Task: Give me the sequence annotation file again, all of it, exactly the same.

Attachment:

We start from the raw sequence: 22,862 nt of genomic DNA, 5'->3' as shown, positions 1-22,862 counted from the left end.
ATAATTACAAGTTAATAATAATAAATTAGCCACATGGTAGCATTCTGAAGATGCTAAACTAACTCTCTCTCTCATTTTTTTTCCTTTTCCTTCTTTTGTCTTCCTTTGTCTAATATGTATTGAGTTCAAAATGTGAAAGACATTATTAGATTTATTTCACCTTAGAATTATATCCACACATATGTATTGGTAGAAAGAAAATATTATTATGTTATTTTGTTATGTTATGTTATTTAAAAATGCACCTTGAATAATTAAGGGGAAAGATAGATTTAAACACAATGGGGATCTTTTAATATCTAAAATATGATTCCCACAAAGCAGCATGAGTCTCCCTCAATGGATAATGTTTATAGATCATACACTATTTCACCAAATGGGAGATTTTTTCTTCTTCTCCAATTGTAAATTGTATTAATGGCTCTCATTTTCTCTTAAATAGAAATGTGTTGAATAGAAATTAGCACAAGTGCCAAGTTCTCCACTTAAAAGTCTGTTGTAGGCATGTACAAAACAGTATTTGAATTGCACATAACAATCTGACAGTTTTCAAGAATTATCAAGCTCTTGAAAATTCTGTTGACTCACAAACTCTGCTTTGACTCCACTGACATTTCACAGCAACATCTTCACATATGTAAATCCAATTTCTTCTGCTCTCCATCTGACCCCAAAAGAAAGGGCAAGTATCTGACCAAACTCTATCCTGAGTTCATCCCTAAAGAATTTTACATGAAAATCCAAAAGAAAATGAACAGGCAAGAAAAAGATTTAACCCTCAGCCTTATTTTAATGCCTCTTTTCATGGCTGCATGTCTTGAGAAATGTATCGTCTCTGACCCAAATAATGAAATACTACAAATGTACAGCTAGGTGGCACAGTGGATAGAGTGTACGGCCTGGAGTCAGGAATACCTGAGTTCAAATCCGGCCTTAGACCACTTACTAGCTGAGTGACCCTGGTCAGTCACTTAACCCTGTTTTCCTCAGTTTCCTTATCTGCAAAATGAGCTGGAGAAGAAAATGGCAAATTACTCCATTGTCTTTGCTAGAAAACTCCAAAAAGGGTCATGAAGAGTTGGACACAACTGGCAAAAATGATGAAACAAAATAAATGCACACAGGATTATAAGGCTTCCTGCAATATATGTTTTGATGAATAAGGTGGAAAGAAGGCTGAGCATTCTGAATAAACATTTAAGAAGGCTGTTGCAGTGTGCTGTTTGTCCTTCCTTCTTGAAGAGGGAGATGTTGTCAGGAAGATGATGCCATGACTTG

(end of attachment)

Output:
We start from the raw sequence: 22,862 nt of genomic DNA, 5'->3' as shown, positions 1-22,862 counted from the left end.
ATAATTACAAGTTAATAATAATAAATTAGCCACATGGTAGCATTCTGAAGATGCTAAACTAACTCTCTCTCTCATTTTTTTTCCTTTTCCTTCTTTTGTCTTCCTTTGTCTAATATGTATTGAGTTCAAAATGTGAAAGACATTATTAGATTTATTTCACCTTAGAATTATATCCACACATATGTATTGGTAGAAAGAAAATATTATTATGTTATTTTGTTATGTTATGTTATTTAAAAATGCACCTTGAATAATTAAGGGGAAAGATAGATTTAAACACAATGGGGATCTTTTAATATCTAAAATATGATTCCCACAAAGCAGCATGAGTCTCCCTCAATGGATAATGTTTATAGATCATACACTATTTCACCAAATGGGAGATTTTTTCTTCTTCTCCAATTGTAAATTGTATTAATGGCTCTCATTTTCTCTTAAATAGAAATGTGTTGAATAGAAATTAGCACAAGTGCCAAGTTCTCCACTTAAAAGTCTGTTGTAGGCATGTACAAAACAGTATTTGAATTGCACATAACAATCTGACAGTTTTCAAGAATTATCAAGCTCTTGAAAATTCTGTTGACTCACAAACTCTGCTTTGACTCCACTGACATTTCACAGCAACATCTTCACATATGTAAATCCAATTTCTTCTGCTCTCCATCTGACCCCAAAAGAAAGGGCAAGTATCTGACCAAACTCTATCCTGAGTTCATCCCTAAAGAATTTTACATGAAAATCCAAAAGAAAATGAACAGGCAAGAAAAAGATTTAACCCTCAGCCTTATTTTAATGCCTCTTTTCATGGCTGCATGTCTTGAGAAATGTATCGTCTCTGACCCAAATAATGAAATACTACAAATGTACAGCTAGGTGGCACAGTGGATAGAGTGTACGGCCTGGAGTCAGGAATACCTGAGTTCAAATCCGGCCTTAGACCACTTACTAGCTGAGTGACCCTGGTCAGTCACTTAACCCTGTTTTCCTCAGTTTCCTTATCTGCAAAATGAGCTGGAGAAGAAAATGGCAAATTACTCCATTGTCTTTGCTAGAAAACTCCAAAAAGGGTCATGAAGAGTTGGACACAACTGGCAAAAATGATGAAACAAAATAAATGCACACAGGATTATAAGGCTTCCTGCAATATATGTTTTGATGAATAAGGTGGAAAGAAGGCTGAGCATTCTGAATAAACATTTAAGAAGGCTGTTGCAGTGTGCTGTTTGTCCTTCCTTCTTGAAGAGGGAGATGTTGTCAGGAAGATGATGCCATGACTTG